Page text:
By Daisy Hutzell-Rodman
Temperatures outside have fallen into the single digits on several occasions this month, but six residents at Linnwood Estates assisted living in Glenwood are sleeping warmly under new quilts. Everett Shaw, Carl “Lee” Anderson, Roger Orrin Lonnevik, John Matula, Marvin E. Meggison and Eugene A. Murdock were presented “Quilts of Valor” in a special ceremony Dec. 7.
Quilts of Valor is an organization that presents veterans and service members with handmade quilts as a way of thanking them for their military service.
The organization was founded in November 2003 by Catherine Roberts of Delaware, whose son, Nat, served as a gunner during the war in Iraq. The worried mother began making quilts for veterans after she saw a vision of a veteran struggling with post-traumatic stress disorder in the middle of the night while wrapped in a quilt for comfort.
To date, more than 94,000 quilts have been awarded to veterans through a network of quilters, longarmers (people who use a longarm sewing machine to quilt together the top, batting, and backing of a quilt) and Quilts of Valor coordinators.
“I got involved about three years ago when I bought my longarm quilter,” said Jeanine Williams of Council Bluffs. “I just put out the call to my quilting group that there’s a need, do we want to do this?”
Her group, Quilts from the Bluffs, traditionally meets the second Saturday of the month from 10 a.m. - 4 p.m. at First Christian Church in Council Bluffs. They made five of the quilts distributed in Glenwood.
Quilters pride themselves on creating quilts in a wide variety of fabrics. That’s one reason why each Quilt of Valor is unique. Quilters also have a wide variety of patterns from which to choose.
“(The pattern is) whatever the quiltmaker chooses to make. There are thousands of patterns,” said Cyndy Billmeyer of Dubuque, the Iowa state coordinator of Quilts of Valor.
While each pattern is unique, Billmeyer said there are three popular colors for Quilts of Valor.
“Ninety-eight to 99 percent of them are red, white and blue,” she said. “Star (patterns) are very popular. I’m making one right now that is green, navy blue and gold.”
Five of the six quilts given in Glenwood were red, white and blue. The sixth contained shades of gold with the patriotic colors.
Three of those quilts presented that day are a pattern called Jelly Roll Racers. These are created from strips of fabric sewn together to create one 1,600-inch long strip. At that point, quilters have a race folding the long edges of the strip together again and sewing to create a strip half the original size. They fold and sew again and again until they have a quilt top showing 32 stripes.
“It’s kind of a fun thing to do,” Williams said. “The ladies race for fun to see how fast they can sew these strips into a quilt top.”
Williams said she enjoys helping with Quilts of Valor because “I like seeing the faces of these guys who get the quilts and how appreciative they are. It’s amazing.”
Williams shipped the quilts made in Council Bluffs to Billmeyer in time for the presentation in Glenwood.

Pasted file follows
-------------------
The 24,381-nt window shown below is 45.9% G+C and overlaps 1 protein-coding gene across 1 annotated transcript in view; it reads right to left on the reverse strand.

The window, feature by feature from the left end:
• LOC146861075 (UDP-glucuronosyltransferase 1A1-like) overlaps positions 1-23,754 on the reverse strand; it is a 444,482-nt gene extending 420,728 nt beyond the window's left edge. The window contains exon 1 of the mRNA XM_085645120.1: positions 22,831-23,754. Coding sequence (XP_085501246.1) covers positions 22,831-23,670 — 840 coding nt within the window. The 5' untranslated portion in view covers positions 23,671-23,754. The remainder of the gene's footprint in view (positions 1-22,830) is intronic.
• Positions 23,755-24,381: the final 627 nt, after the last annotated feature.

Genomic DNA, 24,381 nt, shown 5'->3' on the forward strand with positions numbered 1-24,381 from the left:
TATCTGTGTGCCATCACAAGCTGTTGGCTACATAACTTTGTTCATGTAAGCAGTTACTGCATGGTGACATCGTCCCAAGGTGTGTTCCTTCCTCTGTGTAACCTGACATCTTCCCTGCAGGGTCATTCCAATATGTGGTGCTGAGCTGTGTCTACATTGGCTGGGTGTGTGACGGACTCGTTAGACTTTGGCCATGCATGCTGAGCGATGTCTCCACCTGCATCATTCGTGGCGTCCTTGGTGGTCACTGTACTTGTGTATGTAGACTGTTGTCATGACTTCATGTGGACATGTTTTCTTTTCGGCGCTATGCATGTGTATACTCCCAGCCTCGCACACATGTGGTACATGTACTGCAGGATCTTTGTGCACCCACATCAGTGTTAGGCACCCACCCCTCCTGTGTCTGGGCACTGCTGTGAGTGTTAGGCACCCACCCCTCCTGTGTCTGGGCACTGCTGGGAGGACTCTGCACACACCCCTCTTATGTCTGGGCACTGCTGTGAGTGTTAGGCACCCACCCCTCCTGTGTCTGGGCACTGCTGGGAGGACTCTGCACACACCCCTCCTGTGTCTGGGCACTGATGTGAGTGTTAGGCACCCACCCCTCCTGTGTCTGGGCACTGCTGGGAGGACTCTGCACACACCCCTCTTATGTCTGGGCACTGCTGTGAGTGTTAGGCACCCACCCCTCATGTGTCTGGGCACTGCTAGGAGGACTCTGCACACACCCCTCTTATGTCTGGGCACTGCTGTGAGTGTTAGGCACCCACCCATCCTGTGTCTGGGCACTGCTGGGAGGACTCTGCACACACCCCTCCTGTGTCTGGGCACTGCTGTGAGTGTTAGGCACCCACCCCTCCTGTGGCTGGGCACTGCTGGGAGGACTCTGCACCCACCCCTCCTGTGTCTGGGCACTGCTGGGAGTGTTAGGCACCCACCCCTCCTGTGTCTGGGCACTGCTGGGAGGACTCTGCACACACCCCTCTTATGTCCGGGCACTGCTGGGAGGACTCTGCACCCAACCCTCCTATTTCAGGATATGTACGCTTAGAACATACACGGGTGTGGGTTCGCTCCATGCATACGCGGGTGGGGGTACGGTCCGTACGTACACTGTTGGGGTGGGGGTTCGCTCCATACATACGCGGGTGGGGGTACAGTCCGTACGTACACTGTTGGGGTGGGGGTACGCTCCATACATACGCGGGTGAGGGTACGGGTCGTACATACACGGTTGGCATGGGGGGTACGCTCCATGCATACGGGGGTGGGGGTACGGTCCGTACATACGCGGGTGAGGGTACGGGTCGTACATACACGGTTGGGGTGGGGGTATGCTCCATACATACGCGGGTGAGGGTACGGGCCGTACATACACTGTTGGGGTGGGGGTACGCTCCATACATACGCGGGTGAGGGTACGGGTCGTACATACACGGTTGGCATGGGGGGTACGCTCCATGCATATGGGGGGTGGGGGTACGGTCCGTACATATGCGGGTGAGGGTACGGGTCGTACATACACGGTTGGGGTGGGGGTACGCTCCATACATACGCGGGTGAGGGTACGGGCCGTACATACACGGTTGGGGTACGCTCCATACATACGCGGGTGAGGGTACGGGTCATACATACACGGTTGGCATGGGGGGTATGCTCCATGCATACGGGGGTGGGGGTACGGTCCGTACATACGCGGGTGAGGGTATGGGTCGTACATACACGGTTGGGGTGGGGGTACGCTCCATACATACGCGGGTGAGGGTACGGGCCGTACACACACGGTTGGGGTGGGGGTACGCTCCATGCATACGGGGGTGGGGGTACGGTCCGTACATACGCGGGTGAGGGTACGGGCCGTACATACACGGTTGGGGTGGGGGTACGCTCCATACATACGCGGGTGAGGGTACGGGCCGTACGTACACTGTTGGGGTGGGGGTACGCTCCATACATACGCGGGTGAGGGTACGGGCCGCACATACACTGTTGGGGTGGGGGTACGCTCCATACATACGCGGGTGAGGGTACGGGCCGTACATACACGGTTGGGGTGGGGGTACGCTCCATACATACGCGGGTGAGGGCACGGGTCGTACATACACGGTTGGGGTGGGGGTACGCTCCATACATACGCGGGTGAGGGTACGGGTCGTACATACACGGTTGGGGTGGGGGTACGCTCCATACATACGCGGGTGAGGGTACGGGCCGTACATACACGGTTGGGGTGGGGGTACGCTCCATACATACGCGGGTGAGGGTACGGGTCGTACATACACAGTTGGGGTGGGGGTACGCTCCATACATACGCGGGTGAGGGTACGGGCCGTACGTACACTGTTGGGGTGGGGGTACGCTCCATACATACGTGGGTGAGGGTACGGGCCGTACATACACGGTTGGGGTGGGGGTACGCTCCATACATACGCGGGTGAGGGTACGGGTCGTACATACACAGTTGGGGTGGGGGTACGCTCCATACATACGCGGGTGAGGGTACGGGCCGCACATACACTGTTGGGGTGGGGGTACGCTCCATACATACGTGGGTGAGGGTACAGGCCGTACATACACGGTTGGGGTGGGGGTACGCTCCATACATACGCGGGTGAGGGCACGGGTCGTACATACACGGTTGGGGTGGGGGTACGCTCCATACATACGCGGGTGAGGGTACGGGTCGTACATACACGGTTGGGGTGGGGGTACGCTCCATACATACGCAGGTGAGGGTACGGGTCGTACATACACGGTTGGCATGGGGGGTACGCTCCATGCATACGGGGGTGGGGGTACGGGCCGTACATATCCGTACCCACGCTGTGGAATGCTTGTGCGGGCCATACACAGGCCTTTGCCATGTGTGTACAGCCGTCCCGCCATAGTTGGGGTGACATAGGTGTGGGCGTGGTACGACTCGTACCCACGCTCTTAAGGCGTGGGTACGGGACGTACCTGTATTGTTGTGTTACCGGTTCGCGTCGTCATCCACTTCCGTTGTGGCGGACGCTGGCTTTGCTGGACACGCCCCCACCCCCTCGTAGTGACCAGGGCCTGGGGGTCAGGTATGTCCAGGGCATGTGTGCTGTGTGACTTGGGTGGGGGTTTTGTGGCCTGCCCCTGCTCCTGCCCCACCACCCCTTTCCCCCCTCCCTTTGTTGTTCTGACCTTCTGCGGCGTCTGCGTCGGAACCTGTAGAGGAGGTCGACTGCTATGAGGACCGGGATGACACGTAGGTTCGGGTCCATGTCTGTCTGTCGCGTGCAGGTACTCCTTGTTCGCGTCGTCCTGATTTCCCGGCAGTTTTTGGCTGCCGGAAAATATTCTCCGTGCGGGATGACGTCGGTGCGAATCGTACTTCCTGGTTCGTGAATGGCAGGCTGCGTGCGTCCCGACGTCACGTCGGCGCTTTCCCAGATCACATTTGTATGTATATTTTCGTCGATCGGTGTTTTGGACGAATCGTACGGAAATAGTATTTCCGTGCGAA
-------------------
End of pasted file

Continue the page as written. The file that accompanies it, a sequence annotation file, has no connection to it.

“I heard about these vets from my aunt, Kathleen Jorgensen, who lives at Linnwood Estates,” Billmeyer said. “Last summer, she mentioned to me ‘there’s a couple of veterans here who would like a quilt of valor.’”
Word of mouth is how Billmeyer finds most of the veterans, and she appreciates receiving each and every name.
“Because of privacy laws we cannot go to the American Legion and get names of veterans,” she said.
“Sometimes we hear about someone on TV.”
Billmeyer, whose dedication to this organization keeps her busy up to 10 hours a day, kept the Linnwood Estates veterans in mind for several months. She eventually contacted the activities director and discovered there were actually six veterans at the assisted living facility.
Ironically, the date Billmeyer had available to bring the quilts to Glenwood was Dec. 7, Pearl Harbor Day.
Billmeyer said she’s happy to be a part of Quilts of Valor, and especially enjoys being able to personally show her gratitude to veterans.
“They are very humble, but once we give them a quilt, we often see tears in their eyes,” Billmeyer said.
“Then they tend to open up a bit and say ‘thank you.’”
Billmeyer said the Korean and Vietnam War veterans are especially grateful because they don’t often receive the recognition of other veterans.
“They were not welcomed back in the way people are today,” Billmeyer said.
Five of the six veterans who received quilts on Dec. 7 served in Korea. Shaw was the exception, serving in the Navy during World War II.
The veterans were appreciative of the quilts and the presentation.
“It was kind of a surprise,” Shaw said.
Lonnevik, who served in the Army during the Korean War, was overwhelmed by his quilt.
“Oh, my goodness! It’s an honor,” Lonnevik said.
He also said the quilt will definitely stay in his family.
Meggison, also an Army veteran from the Korean War era, said he was honored to receive one of the quilts.
“This has been beautiful. It was just wonderful,” Meggison said. “For this to come out of the clear blue sky like this … it was amazing.
“When this idea was brought up, I didn’t have any idea what to expect. I’ll sleep under the quilt every night from now on.”